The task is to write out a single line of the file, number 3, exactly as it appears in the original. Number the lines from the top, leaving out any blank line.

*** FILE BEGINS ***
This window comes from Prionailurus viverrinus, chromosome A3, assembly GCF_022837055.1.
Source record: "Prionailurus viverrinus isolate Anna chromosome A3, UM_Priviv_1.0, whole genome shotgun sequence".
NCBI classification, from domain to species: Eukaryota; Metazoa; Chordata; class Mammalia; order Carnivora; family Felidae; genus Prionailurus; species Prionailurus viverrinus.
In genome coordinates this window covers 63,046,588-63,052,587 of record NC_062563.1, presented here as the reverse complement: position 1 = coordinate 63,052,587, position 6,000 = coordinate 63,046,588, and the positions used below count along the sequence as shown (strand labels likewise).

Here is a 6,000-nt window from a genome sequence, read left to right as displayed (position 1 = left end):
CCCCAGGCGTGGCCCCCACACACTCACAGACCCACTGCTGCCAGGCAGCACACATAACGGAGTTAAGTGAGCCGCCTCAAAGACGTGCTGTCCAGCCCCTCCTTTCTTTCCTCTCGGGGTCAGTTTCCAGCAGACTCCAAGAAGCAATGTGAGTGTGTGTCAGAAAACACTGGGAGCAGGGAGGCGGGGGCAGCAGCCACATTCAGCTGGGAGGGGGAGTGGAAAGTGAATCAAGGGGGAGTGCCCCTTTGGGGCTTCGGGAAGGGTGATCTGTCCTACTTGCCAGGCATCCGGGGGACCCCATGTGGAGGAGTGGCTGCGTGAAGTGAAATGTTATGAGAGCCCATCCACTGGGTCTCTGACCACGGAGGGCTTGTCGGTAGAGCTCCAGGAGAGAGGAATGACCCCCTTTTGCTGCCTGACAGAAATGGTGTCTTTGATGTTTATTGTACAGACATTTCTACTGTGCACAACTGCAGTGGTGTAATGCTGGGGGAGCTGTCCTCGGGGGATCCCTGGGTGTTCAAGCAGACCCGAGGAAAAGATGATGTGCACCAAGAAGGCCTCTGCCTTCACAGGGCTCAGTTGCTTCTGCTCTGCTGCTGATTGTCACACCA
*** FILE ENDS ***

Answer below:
NCBI classification, from domain to species: Eukaryota; Metazoa; Chordata; class Mammalia; order Carnivora; family Felidae; genus Prionailurus; species Prionailurus viverrinus.